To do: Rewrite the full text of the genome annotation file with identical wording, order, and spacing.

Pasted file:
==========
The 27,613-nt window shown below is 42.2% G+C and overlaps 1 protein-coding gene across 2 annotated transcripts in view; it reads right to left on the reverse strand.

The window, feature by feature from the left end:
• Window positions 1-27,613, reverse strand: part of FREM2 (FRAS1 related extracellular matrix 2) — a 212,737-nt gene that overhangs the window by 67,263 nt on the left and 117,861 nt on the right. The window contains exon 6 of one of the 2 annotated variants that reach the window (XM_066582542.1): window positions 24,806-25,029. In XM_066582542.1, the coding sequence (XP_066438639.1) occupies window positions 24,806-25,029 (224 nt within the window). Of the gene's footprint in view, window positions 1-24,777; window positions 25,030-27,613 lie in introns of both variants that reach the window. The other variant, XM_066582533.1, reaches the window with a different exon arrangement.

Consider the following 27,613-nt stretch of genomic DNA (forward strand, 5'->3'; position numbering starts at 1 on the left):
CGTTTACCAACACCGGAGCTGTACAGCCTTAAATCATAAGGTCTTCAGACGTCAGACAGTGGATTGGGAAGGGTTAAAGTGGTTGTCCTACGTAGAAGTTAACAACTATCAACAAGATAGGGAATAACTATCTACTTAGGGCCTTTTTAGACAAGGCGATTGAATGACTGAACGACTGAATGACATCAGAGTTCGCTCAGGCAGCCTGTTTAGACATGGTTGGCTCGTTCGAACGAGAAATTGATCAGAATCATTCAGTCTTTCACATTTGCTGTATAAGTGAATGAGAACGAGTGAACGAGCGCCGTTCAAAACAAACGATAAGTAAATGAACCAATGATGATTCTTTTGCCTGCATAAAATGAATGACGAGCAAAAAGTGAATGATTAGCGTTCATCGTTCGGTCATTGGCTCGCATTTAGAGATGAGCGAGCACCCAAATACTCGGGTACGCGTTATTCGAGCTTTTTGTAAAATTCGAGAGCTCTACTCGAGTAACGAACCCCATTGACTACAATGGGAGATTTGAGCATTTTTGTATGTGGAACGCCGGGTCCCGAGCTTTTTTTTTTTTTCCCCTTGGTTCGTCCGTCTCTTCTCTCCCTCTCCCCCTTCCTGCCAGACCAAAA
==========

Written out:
The 27,613-nt window shown below is 42.2% G+C and overlaps 1 protein-coding gene across 2 annotated transcripts in view; it reads right to left on the reverse strand.

The window, feature by feature from the left end:
• Window positions 1-27,613, reverse strand: part of FREM2 (FRAS1 related extracellular matrix 2) — a 212,737-nt gene that overhangs the window by 67,263 nt on the left and 117,861 nt on the right. The window contains exon 6 of one of the 2 annotated variants that reach the window (XM_066582542.1): window positions 24,806-25,029. In XM_066582542.1, the coding sequence (XP_066438639.1) occupies window positions 24,806-25,029 (224 nt within the window). Of the gene's footprint in view, window positions 1-24,777; window positions 25,030-27,613 lie in introns of both variants that reach the window. The other variant, XM_066582533.1, reaches the window with a different exon arrangement.

Consider the following 27,613-nt stretch of genomic DNA (forward strand, 5'->3'; position numbering starts at 1 on the left):
CGTTTACCAACACCGGAGCTGTACAGCCTTAAATCATAAGGTCTTCAGACGTCAGACAGTGGATTGGGAAGGGTTAAAGTGGTTGTCCTACGTAGAAGTTAACAACTATCAACAAGATAGGGAATAACTATCTACTTAGGGCCTTTTTAGACAAGGCGATTGAATGACTGAACGACTGAATGACATCAGAGTTCGCTCAGGCAGCCTGTTTAGACATGGTTGGCTCGTTCGAACGAGAAATTGATCAGAATCATTCAGTCTTTCACATTTGCTGTATAAGTGAATGAGAACGAGTGAACGAGCGCCGTTCAAAACAAACGATAAGTAAATGAACCAATGATGATTCTTTTGCCTGCATAAAATGAATGACGAGCAAAAAGTGAATGATTAGCGTTCATCGTTCGGTCATTGGCTCGCATTTAGAGATGAGCGAGCACCCAAATACTCGGGTACGCGTTATTCGAGCTTTTTGTAAAATTCGAGAGCTCTACTCGAGTAACGAACCCCATTGACTACAATGGGAGATTTGAGCATTTTTGTATGTGGAACGCCGGGTCCCGAGCTTTTTTTTTTTTTCCCCTTGGTTCGTCCGTCTCTTCTCTCCCTCTCCCCCTTCCTGCCAGACCAAAA